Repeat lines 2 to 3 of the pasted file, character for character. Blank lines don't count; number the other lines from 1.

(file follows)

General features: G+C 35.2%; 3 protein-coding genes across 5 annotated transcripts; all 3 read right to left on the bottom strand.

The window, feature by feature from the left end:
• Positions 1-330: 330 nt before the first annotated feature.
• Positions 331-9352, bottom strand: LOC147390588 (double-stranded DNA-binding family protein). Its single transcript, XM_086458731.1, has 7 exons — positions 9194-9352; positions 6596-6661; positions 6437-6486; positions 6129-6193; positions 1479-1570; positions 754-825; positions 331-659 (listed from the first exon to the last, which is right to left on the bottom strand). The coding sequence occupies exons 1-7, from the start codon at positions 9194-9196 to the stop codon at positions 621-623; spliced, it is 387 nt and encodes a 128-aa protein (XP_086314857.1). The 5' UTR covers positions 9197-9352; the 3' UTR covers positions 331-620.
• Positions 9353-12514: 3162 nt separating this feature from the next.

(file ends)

The window, feature by feature from the left end:
• Positions 1-330: 330 nt before the first annotated feature.